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Disrupting Cancer

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  • Center Left
    Independent
    Central, FL
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    Sanjay Gupta reporting for 60 Minutes

    I just watched an episode of 60 Minutes that I recorded about a month ago. The topic was cancer. Over 1500 people die every day in this country from cancer.
    All anyone in a bad situation can want is hope. It sounds like things might be improving. They said more has been learned (about cancer) in the last 5 years
    than ever before. I thought it was refreshing to get any good news at all on such a negative topic. The above link covers the story in just under 14 minutes.
    I would hope that many take a moment to get some new information.
  • Strongly Liberal Democrat
    Democrat
    Portland, OR
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    Cancer is such a terrible disease and one that affects nearly every single person at least one time in their lives. Be it themselves, a family member, or friend, everyone knows someone who has or used to have cancer.

    I just wish our Government and the American people in general cared about this as much as we do ebola and ISIS.
  • Center Left
    Independent
    Central, FL
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    You are right. It comes into almost every life either directly or indirectly. Watch the 60 minutes video. 14 minutes.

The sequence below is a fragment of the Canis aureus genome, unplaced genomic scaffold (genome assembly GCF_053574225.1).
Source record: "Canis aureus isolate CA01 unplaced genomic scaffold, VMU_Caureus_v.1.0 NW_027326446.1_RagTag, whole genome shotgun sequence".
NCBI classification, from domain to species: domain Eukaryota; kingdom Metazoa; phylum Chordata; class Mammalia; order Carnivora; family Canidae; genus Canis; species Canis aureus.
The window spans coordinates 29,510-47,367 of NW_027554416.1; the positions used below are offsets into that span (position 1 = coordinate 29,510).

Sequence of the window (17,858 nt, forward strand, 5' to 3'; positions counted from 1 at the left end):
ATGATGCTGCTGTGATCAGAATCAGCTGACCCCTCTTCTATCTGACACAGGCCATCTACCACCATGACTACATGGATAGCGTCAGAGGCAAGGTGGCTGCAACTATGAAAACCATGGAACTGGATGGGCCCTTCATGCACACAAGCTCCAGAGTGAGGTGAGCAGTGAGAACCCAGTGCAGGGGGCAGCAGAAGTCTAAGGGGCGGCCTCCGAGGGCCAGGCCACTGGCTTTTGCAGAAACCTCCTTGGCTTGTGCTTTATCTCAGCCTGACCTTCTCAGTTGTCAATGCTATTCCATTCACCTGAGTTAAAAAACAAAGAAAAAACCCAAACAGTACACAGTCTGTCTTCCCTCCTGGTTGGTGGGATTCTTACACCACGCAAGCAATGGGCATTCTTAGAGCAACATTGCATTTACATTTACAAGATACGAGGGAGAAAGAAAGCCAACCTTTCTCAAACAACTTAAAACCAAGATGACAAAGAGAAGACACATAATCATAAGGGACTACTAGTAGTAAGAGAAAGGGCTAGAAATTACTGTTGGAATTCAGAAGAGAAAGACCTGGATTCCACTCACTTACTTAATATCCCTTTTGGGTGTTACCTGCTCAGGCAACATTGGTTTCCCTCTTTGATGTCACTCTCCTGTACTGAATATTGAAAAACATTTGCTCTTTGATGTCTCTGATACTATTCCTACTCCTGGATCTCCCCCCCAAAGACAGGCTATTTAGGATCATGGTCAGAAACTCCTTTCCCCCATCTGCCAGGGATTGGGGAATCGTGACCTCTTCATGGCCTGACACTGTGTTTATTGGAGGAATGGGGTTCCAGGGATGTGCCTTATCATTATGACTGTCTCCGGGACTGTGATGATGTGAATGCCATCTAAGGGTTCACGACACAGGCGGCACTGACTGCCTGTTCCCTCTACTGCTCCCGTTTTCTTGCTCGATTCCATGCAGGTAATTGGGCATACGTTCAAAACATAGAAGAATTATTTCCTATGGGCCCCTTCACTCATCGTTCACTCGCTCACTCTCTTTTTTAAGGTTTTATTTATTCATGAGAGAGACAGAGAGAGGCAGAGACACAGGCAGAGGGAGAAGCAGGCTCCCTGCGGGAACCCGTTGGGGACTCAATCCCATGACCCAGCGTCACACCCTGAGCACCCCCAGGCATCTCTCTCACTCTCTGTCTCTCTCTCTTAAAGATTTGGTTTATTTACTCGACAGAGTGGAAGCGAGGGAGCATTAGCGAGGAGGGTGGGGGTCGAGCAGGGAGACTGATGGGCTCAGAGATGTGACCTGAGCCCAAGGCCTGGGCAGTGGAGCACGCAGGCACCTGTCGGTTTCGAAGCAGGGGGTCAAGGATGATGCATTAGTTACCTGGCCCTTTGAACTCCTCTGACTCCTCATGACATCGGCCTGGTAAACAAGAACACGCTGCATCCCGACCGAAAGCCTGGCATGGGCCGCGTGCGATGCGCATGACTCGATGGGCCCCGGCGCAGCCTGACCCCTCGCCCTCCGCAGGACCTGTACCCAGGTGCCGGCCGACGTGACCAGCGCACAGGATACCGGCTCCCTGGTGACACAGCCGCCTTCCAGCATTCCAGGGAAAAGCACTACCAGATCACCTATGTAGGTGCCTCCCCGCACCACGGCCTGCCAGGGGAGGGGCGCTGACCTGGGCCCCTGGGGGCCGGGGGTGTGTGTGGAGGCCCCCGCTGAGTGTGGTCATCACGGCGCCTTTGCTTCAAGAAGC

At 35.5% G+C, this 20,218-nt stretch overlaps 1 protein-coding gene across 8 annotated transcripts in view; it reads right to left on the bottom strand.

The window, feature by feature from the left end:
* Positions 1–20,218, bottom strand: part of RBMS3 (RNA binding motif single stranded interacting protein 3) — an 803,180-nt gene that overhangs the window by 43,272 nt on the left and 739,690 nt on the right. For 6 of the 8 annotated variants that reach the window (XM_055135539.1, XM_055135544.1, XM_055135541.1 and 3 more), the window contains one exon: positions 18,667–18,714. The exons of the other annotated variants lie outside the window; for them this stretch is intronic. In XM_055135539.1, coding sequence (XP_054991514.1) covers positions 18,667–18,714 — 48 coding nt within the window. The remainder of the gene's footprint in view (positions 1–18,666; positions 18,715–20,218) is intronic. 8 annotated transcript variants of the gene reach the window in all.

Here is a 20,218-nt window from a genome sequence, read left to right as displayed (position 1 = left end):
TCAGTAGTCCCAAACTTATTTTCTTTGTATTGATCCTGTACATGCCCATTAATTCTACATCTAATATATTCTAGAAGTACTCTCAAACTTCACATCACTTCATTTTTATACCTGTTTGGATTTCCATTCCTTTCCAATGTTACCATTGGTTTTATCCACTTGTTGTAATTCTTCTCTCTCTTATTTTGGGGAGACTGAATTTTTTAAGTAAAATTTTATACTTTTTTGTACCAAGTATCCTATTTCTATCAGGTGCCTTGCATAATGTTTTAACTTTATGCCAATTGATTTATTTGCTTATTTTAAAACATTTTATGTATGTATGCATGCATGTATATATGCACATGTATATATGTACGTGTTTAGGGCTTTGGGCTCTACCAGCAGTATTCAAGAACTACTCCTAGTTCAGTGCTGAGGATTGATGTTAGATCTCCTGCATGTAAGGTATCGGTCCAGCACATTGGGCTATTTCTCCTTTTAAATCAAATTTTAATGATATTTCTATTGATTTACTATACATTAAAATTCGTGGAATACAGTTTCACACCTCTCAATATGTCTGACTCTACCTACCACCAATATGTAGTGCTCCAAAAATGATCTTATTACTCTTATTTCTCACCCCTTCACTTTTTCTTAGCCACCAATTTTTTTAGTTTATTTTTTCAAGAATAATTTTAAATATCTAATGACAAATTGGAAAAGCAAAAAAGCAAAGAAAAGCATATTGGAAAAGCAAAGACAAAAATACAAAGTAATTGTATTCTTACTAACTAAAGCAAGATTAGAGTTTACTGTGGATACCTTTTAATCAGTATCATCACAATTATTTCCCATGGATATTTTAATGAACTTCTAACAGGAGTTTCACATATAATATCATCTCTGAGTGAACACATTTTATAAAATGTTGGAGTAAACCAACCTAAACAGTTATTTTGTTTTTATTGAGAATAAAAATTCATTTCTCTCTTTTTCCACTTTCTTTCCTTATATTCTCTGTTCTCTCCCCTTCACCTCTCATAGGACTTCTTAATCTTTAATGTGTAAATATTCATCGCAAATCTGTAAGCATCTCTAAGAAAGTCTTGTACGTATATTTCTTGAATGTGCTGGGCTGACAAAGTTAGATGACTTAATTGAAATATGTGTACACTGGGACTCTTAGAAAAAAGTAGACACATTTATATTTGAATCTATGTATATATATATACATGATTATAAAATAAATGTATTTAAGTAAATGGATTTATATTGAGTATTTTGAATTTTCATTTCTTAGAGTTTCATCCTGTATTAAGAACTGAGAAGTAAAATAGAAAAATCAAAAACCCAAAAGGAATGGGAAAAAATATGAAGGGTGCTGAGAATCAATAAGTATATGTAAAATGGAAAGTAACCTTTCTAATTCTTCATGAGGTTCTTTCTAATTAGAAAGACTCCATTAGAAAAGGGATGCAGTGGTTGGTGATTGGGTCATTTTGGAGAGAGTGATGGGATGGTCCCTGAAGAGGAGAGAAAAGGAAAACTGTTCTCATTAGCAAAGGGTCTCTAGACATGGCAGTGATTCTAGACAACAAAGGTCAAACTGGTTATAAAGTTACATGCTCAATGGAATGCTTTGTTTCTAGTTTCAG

It gives reasons to be hopeful going forward. Technology and medicine are combined in a vital way. Even those
    who aren't killed by cancer are often bankrupted by it.

    Thank you to jared who advised me the correct/new way to post a you tube video.
  • Independent
    Ft.myers, FL
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    Yes, I've had victims all around me; I wished indeed that this government would spent the money of the F35 on that instead, because cancer is the biggest enemy here in the western world, not terrorists.
  • Independent
    Foxborough, MA
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    Thanks for the link and video. It is interesting and one of many new possibles for treating cancer in the future. The bigger issue as I see it is not treating it, but finding out why it occurs and preventing it. So much of our environment is full of toxic material and that is where focus needs to be addressed. The other issue is that of early detection. There are so many screening tests, which provide false positives, or cost a fortune if insurance does not cover them, that many people do not receive diganoses until the cancer is far advanced and has done its damage. Treatment can be worse than the disease. Barbaric in some cases.